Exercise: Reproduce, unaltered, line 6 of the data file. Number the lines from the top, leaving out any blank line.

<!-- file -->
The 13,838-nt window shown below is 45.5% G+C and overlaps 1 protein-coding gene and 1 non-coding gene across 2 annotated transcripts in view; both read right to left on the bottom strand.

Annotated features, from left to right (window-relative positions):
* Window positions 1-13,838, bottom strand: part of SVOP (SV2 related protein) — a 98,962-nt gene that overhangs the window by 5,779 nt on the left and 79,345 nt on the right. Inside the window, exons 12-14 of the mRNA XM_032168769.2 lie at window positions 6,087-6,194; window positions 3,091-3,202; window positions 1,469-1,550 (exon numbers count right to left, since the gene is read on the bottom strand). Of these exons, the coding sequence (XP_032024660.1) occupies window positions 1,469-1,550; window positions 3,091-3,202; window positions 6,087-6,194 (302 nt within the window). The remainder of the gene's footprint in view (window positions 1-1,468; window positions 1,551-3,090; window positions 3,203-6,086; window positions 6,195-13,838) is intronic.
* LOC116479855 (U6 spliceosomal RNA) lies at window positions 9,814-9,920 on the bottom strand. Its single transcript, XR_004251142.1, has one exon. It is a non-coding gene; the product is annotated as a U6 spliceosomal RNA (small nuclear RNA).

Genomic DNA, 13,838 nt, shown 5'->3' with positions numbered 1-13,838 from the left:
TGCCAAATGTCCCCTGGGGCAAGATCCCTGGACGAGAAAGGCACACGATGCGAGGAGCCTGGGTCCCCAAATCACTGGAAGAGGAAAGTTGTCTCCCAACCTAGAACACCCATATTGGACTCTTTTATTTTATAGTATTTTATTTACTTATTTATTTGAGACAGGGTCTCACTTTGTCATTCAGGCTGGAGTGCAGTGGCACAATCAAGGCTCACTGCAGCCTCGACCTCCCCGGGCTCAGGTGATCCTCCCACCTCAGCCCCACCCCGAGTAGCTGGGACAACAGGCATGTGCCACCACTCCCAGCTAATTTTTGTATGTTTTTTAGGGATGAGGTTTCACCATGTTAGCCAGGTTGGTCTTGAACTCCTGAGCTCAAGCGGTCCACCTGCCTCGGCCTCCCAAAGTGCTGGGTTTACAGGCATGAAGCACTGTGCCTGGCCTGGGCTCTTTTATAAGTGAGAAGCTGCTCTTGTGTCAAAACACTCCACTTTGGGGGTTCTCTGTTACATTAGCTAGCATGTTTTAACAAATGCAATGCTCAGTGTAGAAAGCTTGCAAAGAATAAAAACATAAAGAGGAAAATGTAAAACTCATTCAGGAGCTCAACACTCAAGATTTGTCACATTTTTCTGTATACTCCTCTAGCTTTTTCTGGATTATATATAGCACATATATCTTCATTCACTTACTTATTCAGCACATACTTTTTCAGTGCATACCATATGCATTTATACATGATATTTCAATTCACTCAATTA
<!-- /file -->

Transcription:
TGCCAAATGTCCCCTGGGGCAAGATCCCTGGACGAGAAAGGCACACGATGCGAGGAGCCTGGGTCCCCAAATCACTGGAAGAGGAAAGTTGTCTCCCAACCTAGAACACCCATATTGGACTCTTTTATTTTATAGTATTTTATTTACTTATTTATTTGAGACAGGGTCTCACTTTGTCATTCAGGCTGGAGTGCAGTGGCACAATCAAGGCTCACTGCAGCCTCGACCTCCCCGGGCTCAGGTGATCCTCCCACCTCAGCCCCACCCCGAGTAGCTGGGACAACAGGCATGTGCCACCACTCCCAGCTAATTTTTGTATGTTTTTTAGGGATGAGGTTTCACCATGTTAGCCAGGTTGGTCTTGAACTCCTGAGCTCAAGCGGTCCACCTGCCTCGGCCTCCCAAAGTGCTGGGTTTACAGGCATGAAGCACTGTGCCTGGCCTGGGCTCTTTTATAAGTGAGAAGCTGCTCTTGTGTCAAAACACTCCACTTTGGGGGTTCTCTGTTACATTAGCTAGCATGTTTTAACAAATGCAATGCTCAGTGTAGAAAGCTTGCAAAGAATAAAAACATAAAGAGGAAAATGTAAAACTCATTCAGGAGCTCAACACTCAAGATTTGTCACATTTTTCTGTATACTCCTCTAGCTTTTTCTGGATTATATATAGCACATATATCTTCATTCACTTACTTATTCAGCACATACTTTTTCAGTGCATACCATATGCATTTATACATGATATTTCAATTCACTCAATTA